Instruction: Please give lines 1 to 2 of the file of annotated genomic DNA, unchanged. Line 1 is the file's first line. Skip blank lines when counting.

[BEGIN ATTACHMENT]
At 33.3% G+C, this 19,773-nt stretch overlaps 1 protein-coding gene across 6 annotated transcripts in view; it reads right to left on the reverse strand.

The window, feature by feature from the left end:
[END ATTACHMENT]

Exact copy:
At 33.3% G+C, this 19,773-nt stretch overlaps 1 protein-coding gene across 6 annotated transcripts in view; it reads right to left on the reverse strand.

The window, feature by feature from the left end: